Chlamydia LPS antibody | CF 6J12
LPS is a common feature of the outer envelope of gram negative bacteria, which acts as a potent endotoxin, triggering an innate immune response. Studies have shown however, that whilst the LPS of Chlamydia trachomatis does evoke an immune response, it displays only weak endotoxic activity when compared to that of other bacteria such as Salmonella minnesota or Neisseria gonorrhoeae.
- Target Species
- Product Form
- Purified IgG - liquid
- Purified IgG prepared by affinity chromatography on Protein A from tissue culture supernatant
- Buffer Solution
- Phosphate buffered saline.
- Preservative Stabilisers
- 0.09% Sodium Azide (NaN3)
- Elementary bodies from C. trachomatis strain SAF2.
- Approx. Protein Concentrations
- IgG concentration 1.0mg/ml
- Fusion Partners
- Spleen cells from immunised BALB/c mice were fused with cells of the NS0/U mouse myeloma cell line.
- This product is shipped at ambient temperature. It is recommended to aliquot and store at -20°C on receipt. When thawed, aliquot the sample as needed. Keep aliquots at 2-8°C for short term use (up to 4 weeks) and store the remaining aliquots at -20°C.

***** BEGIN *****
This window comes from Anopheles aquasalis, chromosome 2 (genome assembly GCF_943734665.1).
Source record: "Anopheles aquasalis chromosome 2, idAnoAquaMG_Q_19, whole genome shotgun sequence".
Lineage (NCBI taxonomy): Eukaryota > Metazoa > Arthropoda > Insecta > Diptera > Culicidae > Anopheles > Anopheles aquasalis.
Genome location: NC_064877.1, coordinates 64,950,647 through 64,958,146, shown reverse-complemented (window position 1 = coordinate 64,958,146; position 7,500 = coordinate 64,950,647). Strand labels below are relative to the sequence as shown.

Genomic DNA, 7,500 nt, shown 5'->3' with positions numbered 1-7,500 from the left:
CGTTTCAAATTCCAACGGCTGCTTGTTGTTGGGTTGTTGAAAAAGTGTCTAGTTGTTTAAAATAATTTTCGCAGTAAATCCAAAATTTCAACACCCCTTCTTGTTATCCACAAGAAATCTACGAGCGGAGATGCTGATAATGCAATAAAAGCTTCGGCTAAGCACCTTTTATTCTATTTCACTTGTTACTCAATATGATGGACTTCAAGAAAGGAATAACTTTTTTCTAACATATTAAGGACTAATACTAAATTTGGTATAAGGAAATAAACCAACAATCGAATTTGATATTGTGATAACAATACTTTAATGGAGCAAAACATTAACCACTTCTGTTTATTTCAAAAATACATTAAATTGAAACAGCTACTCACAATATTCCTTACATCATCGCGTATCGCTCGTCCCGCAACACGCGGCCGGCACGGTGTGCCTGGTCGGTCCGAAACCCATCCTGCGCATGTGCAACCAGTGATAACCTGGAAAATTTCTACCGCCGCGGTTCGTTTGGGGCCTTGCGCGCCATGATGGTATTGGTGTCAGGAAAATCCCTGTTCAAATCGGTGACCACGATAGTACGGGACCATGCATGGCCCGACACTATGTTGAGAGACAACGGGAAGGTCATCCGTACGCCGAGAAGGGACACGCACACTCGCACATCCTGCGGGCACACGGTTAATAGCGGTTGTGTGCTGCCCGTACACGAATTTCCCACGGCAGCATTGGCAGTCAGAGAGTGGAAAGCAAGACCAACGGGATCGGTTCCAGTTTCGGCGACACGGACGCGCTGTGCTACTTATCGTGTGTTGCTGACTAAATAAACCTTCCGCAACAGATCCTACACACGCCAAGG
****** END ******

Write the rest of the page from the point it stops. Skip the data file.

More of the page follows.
Avoid repeated freezing and thawing as this may denature the antibody. Storage in frost-free freezers is not recommended.
- 12 months from date of despatch
- For research purposes only
Applications of Chlamydia LPS antibody
|Application Name||Verified||Min Dilution||Max Dilution|
Secondary Antibodies Available
Product Specific References
References for Chlamydia LPS antibody
Thornley, M.J. et al. (1985) Properties of monoclonal antibodies to the genus-specific antigen of Chlamydia and their use for antigen detection by reverse passive haemagglutination.
J Gen Microbiol. 131 (1): 7-15.
Xia M et al. (2013) Immunization of Chlamydia pneumoniae (Cpn)-infected Apob(tm2Sgy)Ldlr(tm1Her)/J mice with a combined peptide of Cpn significantly reduces atherosclerotic lesion development.
PLoS One. 8 (12): e81056.
Campbell, S. et al. (1994) Lipopolysaccharide in cells infected by Chlamydia trachomatis.
Ingalls, R.R. et al. (1995) The inflammatory cytokine response to Chlamydia trachomatis infection is endotoxin mediated.
Infect Immun. 63 (8): 3125-30.
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